Investigating Fire and Explosion Incidents Involving a Line-Of-Duty Death
Approximate reading time: 0.5 Hours
Approximate online time: 0.5 Hours
Line-of-duty deaths are devastating to families, departments, and communities. Although a line of duty death is uncommon—out of 1.2 million reported fires1 in 2013, 55 firefighters died while engaged in activities at the scene of a fire2—the loss of just one firefighter is unacceptable and focus on "Everyone Goes Home" should be maintained.
The consequences of the line of duty death and its aftermath, including the investigation, are lifelong for everyone involved. Firefighters aren't the only first responders at risk; police officers also lose their lives at fire scenes.3 The process of investigating a fire where a first responder has made the ultimate sacrifice can be overtaken by grief, suspicion, even politics — if the investigator isn't prepared. You never know where or when an LODD will happen, and it happens to departments big and small, career, volunteer, and combination, urban, suburban, and rural. If it does happen and you are assigned to investigate the fire, you must be prepared for what will come, how this investigation will differ from the many others you have conducted, and what you need to do to stay focused on your job but also be sensitive to everything else that accompanies such a devastating loss.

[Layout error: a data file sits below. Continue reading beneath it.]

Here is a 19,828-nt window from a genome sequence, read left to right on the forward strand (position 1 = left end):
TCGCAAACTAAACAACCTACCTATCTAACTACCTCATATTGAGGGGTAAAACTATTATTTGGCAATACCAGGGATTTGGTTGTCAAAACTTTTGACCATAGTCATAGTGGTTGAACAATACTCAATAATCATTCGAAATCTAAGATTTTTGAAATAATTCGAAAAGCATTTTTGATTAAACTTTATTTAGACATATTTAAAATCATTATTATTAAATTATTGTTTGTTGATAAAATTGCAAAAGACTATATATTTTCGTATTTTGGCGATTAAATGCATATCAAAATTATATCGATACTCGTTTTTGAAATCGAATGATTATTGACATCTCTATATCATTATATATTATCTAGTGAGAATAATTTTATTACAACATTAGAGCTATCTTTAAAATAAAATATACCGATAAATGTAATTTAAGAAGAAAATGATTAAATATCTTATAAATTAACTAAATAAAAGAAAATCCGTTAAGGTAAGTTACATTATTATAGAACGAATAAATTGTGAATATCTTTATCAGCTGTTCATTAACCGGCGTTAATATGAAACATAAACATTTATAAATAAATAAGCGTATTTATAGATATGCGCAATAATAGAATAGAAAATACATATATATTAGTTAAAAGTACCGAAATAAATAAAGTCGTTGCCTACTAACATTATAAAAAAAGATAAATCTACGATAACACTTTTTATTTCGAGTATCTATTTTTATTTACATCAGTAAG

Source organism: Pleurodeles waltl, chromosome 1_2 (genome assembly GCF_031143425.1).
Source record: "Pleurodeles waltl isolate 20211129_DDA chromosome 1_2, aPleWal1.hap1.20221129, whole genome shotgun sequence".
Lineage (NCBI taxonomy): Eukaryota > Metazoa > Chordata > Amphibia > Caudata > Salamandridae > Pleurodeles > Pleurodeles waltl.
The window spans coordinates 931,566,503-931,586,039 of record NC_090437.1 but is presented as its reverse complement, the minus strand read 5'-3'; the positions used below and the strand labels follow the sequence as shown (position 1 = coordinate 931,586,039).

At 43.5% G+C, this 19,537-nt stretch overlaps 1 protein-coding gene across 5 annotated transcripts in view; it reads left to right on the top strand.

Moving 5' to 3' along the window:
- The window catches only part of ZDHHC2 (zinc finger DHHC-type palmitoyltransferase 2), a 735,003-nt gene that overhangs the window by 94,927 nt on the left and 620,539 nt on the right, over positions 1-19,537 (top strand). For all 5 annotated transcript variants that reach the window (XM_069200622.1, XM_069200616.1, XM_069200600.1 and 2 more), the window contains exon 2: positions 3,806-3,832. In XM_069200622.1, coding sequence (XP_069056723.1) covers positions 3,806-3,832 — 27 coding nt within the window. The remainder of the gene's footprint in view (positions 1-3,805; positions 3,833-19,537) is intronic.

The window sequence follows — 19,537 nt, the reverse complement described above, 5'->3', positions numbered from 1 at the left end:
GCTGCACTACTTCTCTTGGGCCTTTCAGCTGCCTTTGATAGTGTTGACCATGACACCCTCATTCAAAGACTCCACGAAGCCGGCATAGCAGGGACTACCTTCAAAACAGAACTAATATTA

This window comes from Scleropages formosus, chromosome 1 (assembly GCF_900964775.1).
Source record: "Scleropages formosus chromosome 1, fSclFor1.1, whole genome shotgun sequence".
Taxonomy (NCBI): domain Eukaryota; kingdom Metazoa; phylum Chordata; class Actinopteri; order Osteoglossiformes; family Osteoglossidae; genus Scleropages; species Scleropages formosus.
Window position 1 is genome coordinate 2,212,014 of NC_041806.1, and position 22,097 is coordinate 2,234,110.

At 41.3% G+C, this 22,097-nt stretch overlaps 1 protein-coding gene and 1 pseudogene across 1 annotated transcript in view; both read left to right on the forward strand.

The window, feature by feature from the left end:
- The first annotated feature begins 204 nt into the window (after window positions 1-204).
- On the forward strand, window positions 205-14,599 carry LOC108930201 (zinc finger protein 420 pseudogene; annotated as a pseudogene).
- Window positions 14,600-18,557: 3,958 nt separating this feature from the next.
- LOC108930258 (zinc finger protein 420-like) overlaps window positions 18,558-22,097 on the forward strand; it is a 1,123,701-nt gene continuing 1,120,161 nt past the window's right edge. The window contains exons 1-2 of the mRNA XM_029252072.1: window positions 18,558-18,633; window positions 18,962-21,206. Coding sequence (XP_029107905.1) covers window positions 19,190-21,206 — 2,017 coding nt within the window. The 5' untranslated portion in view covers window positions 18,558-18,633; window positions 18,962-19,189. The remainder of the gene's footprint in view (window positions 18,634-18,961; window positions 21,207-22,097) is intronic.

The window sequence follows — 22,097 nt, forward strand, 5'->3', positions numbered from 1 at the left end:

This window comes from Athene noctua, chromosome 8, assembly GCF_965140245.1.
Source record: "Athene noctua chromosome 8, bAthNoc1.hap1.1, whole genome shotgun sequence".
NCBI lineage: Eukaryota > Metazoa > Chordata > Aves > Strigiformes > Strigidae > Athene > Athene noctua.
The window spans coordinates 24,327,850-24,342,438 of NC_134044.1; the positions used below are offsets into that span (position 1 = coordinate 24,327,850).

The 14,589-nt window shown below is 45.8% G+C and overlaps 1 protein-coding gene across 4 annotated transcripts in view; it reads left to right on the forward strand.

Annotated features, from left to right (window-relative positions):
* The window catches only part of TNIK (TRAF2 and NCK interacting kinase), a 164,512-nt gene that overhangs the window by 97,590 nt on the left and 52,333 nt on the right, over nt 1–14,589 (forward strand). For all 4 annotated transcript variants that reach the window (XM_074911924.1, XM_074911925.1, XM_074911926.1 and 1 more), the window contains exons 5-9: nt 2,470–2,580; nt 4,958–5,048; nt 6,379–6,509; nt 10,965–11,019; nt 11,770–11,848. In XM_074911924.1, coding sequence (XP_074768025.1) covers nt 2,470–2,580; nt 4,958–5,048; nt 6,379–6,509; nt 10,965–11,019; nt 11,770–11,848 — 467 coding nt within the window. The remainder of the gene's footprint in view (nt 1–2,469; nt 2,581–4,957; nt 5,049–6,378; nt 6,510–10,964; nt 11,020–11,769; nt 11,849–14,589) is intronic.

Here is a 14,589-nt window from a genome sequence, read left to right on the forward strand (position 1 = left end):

This self-paced program will help you understand what to expect at a fire where an LODD has occurred, what your role is, how to interact with others, and how to handle special circumstances at the scene. The program explains what happens when and LODD occurs, how to interact with other agencies investigating other aspects of the incident, how the emotional impact of an LODD can affect the fire/explosion investigation, how the LODD affects the scene examination and witness interviews, what the fire investigator's responsibilities are at a scene where an LODD occurred, and how to prepare for the possibility of working an investigation with an LODD.
1Source: Karter, Michael J. Jr. Fire Loss In the United States During 2013. September 2014.
2Source: Firefighter Fatalities in the United States in 2013. USFA. FEMA.
3Preliminary 2014 Law Enforcement Officer Fatalities Report. National Law Enforcement Officers Memorial Fund.